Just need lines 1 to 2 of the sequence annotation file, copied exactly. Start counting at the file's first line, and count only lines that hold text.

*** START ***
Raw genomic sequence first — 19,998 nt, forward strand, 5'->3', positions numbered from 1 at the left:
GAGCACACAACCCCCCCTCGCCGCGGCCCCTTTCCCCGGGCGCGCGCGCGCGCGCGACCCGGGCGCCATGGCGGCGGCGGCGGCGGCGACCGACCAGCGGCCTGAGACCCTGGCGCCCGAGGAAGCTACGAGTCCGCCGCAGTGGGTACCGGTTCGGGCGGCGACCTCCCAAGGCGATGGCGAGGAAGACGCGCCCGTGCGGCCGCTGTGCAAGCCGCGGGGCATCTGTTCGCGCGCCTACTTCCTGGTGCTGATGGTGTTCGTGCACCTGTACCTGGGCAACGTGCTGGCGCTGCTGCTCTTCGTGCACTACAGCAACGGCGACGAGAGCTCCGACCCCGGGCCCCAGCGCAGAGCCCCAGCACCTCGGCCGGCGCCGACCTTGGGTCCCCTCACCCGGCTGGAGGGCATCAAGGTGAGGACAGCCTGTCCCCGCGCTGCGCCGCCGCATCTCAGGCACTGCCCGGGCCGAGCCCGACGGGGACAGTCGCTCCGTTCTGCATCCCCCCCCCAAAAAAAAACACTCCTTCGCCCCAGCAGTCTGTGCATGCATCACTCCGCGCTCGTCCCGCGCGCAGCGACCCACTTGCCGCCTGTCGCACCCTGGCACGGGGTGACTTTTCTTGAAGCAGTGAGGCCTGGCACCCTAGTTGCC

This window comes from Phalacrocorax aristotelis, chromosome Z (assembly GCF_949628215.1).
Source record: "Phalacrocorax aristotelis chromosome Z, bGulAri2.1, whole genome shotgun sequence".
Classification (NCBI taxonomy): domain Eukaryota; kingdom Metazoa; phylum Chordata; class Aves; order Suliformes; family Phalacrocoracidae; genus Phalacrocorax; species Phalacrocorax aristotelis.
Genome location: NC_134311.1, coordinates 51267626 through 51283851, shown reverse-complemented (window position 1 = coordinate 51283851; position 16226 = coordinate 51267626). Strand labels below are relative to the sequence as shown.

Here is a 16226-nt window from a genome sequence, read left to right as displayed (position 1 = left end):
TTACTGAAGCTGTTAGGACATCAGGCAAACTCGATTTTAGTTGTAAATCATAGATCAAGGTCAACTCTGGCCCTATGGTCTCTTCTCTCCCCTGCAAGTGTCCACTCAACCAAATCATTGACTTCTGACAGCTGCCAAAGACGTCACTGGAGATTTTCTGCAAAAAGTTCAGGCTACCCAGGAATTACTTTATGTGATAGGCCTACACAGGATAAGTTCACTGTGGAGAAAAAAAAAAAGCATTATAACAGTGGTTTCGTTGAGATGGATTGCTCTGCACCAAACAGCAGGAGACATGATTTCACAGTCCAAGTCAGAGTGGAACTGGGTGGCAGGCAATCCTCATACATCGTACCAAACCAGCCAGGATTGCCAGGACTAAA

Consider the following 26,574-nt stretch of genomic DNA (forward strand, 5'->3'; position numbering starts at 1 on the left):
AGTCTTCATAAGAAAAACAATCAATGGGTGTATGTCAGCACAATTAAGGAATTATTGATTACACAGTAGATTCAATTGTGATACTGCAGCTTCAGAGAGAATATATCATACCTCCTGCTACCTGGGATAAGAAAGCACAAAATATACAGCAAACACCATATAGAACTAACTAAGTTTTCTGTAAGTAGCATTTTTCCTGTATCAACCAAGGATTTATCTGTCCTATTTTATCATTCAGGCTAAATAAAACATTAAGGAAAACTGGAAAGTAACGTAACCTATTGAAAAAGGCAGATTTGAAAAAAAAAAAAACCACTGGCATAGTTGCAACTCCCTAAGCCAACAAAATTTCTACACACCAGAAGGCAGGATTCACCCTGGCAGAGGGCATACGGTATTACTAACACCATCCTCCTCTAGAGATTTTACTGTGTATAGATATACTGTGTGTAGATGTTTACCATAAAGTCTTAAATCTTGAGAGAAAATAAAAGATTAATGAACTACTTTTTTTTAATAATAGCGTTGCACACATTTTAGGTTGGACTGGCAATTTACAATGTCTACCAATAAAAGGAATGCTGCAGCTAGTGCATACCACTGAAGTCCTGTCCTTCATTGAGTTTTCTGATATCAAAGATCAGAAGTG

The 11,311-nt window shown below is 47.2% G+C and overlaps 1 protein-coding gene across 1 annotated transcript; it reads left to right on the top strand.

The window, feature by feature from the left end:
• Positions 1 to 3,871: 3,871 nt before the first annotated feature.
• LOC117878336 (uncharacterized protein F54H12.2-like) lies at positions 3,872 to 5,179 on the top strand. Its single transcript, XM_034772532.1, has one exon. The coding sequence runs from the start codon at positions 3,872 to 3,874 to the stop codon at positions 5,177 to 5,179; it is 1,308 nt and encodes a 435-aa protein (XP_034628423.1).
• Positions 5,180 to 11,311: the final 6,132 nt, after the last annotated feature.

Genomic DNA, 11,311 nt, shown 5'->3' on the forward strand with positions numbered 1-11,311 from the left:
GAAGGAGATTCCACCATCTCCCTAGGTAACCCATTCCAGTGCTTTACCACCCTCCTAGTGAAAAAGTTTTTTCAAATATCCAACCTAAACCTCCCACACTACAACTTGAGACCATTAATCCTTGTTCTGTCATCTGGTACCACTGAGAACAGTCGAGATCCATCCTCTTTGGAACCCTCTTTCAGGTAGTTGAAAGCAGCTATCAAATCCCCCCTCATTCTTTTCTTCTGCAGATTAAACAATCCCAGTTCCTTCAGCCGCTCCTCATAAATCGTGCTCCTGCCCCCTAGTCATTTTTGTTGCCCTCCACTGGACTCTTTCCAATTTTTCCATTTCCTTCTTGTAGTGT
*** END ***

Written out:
Raw genomic sequence first — 19,998 nt, forward strand, 5'->3', positions numbered from 1 at the left:
GAGCACACAACCCCCCCTCGCCGCGGCCCCTTTCCCCGGGCGCGCGCGCGCGCGCGACCCGGGCGCCATGGCGGCGGCGGCGGCGGCGACCGACCAGCGGCCTGAGACCCTGGCGCCCGAGGAAGCTACGAGTCCGCCGCAGTGGGTACCGGTTCGGGCGGCGACCTCCCAAGGCGATGGCGAGGAAGACGCGCCCGTGCGGCCGCTGTGCAAGCCGCGGGGCATCTGTTCGCGCGCCTACTTCCTGGTGCTGATGGTGTTCGTGCACCTGTACCTGGGCAACGTGCTGGCGCTGCTGCTCTTCGTGCACTACAGCAACGGCGACGAGAGCTCCGACCCCGGGCCCCAGCGCAGAGCCCCAGCACCTCGGCCGGCGCCGACCTTGGGTCCCCTCACCCGGCTGGAGGGCATCAAGGTGAGGACAGCCTGTCCCCGCGCTGCGCCGCCGCATCTCAGGCACTGCCCGGGCCGAGCCCGACGGGGACAGTCGCTCCGTTCTGCATCCCCCCCCCAAAAAAAAACACTCCTTCGCCCCAGCAGTCTGTGCATGCATCACTCCGCGCTCGTCCCGCGCGCAGCGACCCACTTGCCGCCTGTCGCACCCTGGCACGGGGTGACTTTTCTTGAAGCAGTGAGGCCTGGCACCCTAGTTGCC